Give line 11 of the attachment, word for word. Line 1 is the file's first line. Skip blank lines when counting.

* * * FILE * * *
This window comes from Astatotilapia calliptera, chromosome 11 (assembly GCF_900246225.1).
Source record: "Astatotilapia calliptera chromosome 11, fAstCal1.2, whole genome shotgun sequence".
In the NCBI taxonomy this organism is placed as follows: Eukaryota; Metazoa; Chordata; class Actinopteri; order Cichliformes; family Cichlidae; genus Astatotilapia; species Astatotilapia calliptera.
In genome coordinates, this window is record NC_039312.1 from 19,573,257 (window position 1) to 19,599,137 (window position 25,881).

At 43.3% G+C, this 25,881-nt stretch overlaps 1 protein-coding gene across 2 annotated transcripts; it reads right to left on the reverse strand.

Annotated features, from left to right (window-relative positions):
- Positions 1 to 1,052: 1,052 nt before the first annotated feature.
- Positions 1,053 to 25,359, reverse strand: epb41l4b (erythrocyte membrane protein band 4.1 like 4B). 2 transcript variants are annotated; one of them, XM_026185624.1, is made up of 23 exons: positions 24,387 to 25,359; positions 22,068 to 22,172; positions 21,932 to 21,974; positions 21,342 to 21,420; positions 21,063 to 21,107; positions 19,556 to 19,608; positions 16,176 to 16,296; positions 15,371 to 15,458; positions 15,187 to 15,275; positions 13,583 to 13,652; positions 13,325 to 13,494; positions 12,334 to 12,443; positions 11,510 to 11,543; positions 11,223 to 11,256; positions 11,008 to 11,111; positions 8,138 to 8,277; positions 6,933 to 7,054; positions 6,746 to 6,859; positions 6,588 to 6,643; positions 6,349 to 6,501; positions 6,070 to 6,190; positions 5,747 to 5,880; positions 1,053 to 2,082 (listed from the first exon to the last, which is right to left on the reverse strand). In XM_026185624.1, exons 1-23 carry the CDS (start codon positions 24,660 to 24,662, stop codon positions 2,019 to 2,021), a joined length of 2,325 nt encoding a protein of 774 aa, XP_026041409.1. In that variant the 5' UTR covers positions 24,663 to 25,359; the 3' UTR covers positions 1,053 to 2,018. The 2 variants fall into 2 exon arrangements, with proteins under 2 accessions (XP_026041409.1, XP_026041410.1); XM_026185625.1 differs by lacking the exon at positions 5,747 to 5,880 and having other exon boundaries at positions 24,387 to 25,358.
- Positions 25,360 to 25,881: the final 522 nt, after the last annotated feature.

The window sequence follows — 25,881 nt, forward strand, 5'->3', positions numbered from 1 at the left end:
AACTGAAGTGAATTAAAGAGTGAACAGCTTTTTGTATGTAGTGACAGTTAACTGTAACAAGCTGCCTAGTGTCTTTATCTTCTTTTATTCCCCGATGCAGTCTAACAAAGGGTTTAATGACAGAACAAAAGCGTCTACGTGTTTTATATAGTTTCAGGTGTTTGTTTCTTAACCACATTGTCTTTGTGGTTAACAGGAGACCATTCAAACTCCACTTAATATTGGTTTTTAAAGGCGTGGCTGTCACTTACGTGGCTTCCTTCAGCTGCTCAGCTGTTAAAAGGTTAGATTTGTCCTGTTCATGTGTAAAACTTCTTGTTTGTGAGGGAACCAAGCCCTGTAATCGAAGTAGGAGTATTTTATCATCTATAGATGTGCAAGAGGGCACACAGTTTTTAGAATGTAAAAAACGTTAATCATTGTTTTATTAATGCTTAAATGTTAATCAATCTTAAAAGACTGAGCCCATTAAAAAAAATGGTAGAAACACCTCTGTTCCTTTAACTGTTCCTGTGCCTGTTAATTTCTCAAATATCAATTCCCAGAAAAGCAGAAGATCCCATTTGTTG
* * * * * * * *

AACTGAAGTGAATTAAAGAGTGAACAGCTTTTTGTATGTAGTGACAGTTAACTGTAACAAGCTGCCTAGTGTCTTTATCTTCTTTTATTCCCCGATGCAGTCTAACAAAGGGTTTAATGACAGAACAAAAGCGTCTACGTGTTTTATATAGTTTCAGGTGTTTGTTTCTTAACCACATTGTCTTTGTGGTTAACAGGAGACCATTCAAACTCCACTTAATATTGGTTTTTAAAGGCGTGGCTGTCACTTACGTGGCTTCCTTCAGCTGCTCAGCTGTTAAAAGGTTAGATTTGTCCTGTTCATGTGTAAAACTTCTTGTTTGTGAGGGAACCAAGCCCTGTAATCGAAGTAGGAGTATTTTATCATCTATAGATGTGCAAGAGGGCACACAGTTTTTAGAATGTAAAAAACGTTAATCATTGTTTTATTAATGCTTAAATGTTAATCAATCTTAAAAGACTGAGCCCATTAAAAAAAATGGTAGAAACACCTCTGTTCCTTTAACTGTTCCTGTGCCTGTTAATTTCTCAAATATCAATTCCCAGAAAAGCAGAAGATCCCATTTGTTG